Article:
What makes “Cut Your Hair” so great? We’ll take a look at how an atypical unbalanced chord structure and playful thematic lyrics work together to make this song a true 90’s “slacker” classic.
Pavement is a revered 90’s band. But, I think they have five or six great songs and a bunch of just OK songs. However, those great songs are truly great, and as most casual-at-best Pavement fans would agree, “Cut Your Hair” is one of the hits. This song captures that hyper-intelligent slacker feeling we associate with both Pavement and the 90s, but is also unbelievably catchy with its “oooh-oooh” vocals and semi-familiar chord changes.
Great songs often start with a great first line and this song delivers:
Darling, don’t you go and cut your hair
Do you think it’s gonna make him change?
At first it seems like Stephen Malkmus is talking about relationships – the most relatable topic of all. However, the rest of song is really discussing the importance (or lack of importance) of image, especially in terms of trying to obtain success in music. Cleverly, the first line works in both settings. And of course if you say that image doesn’t matter, you are actually creating a certain image of yourself – a recurring theme of the 90s. Pavement was likely wrestling with the fame and image issue at the time of this song, so it makes sense they would address this topic.
Giving weight to lyrics is all about setting them up properly. Here, Malkmus does this by using a mix of occasional randomness that later converges to support his point. Besides the opening lines the first verse is relatively vague. However, the second verse is suddenly very specific in addressing the “music scene.” He’s seeing bands and not remembering anything, but then asks (or someone asks, as the song seems to mix the voice of the speaker), “did you see the drummer’s hair?” – bringing back the hair theme in a crafty way. This time we view the musician’s image from the audience’s perspective. For Malkmus, it’s this mix of randomness and specificity that adds weight to his ultimate point about image. Finally, Malkmus hammers the true theme home by repeating the topic of what the song is really about: “career.”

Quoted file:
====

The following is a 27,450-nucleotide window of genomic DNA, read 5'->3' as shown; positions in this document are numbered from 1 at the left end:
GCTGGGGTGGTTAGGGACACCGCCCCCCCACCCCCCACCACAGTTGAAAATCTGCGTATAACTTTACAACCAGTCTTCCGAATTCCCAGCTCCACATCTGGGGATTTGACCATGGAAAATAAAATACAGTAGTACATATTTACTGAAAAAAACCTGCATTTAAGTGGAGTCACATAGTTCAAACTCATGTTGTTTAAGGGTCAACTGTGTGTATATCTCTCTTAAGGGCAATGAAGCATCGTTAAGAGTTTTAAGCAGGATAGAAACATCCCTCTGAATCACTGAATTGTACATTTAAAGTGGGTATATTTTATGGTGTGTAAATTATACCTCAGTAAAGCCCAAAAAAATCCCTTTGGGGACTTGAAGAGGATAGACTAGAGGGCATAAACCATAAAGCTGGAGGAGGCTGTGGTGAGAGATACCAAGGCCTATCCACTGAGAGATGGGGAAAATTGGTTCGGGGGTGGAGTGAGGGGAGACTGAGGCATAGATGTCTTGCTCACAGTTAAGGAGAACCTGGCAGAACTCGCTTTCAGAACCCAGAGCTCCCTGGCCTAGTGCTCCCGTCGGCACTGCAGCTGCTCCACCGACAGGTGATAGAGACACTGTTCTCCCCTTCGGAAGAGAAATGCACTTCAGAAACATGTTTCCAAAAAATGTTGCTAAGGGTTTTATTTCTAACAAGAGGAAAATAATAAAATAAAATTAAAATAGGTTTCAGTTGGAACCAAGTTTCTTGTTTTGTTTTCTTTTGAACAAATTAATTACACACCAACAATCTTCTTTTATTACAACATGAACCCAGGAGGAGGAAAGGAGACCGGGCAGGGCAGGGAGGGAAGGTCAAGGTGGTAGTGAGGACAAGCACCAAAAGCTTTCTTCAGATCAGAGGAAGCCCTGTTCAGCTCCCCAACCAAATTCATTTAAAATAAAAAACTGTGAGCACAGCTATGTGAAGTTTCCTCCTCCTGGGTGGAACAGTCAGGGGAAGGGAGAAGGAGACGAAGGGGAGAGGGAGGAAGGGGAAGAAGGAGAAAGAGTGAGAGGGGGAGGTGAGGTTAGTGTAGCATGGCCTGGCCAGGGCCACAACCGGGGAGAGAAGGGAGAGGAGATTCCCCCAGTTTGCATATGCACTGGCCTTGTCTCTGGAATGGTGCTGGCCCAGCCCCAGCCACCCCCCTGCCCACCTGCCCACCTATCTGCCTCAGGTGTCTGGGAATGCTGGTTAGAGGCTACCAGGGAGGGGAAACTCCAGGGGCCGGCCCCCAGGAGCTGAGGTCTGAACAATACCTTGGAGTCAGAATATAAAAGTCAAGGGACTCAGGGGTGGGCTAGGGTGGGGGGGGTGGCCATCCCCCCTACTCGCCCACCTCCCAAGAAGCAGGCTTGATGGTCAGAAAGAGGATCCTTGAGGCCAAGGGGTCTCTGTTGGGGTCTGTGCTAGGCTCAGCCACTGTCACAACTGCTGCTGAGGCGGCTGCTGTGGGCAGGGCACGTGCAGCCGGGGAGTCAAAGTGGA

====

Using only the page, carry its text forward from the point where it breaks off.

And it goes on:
The lyrics are good; but from a songwriting perspective, I think the really interesting aspect of this song is the music. Musically, this song sounds both familiar and unsettling. But, what is unsettling about it? The main chord progression throughout is D – C – G – Em – G – Em with each chord getting two beats. This means the whole song is actually built on a 6-bar phrase (or 3-bar if you prefer to think of it that way). Even further, the song never leaves this structure to go into more comfortable and even 4 or 8 bar phrases, even during the guitar solo. Both players and listeners are uncomfortable with such uneven phrases, so this unbalanced feel tests the nerve of the listener as well as the skill of the band. And of course that guitar solo, in true 90s fashion is highly simplistic. One way to uphold that slacker image was to never show off your guitar chops (unless you are J. Mascis).
Next, it’s not immediately clear what key this song is in, again leading to that unsettling feeling. That chord progression on paper suggests G major. However, the unbalanced phrase and lack of a familiar resolving cadence keeps it ambiguous and keeps the momentum constantly rolling. Listening to the chord progression with the melody, the D chord sounds more like home; but I’ll leave it to you decide. And considering the song as a whole, the uneven feel, but continued momentum, paired with the ambiguous chord changes supports the lyrical theme of the contradiction between musician and image.
From the topic of image and career and sarcastic lines in the lyrics, to the unsettling chord changes and simplistic guitar solos, to the fact that Pavement never really got huge, it contains a slew of 90s alterna-rock hallmarks. While “Cut Your Hair” was not a huge radio hit, this song is quintessential 90s.
Now, did I miss anything?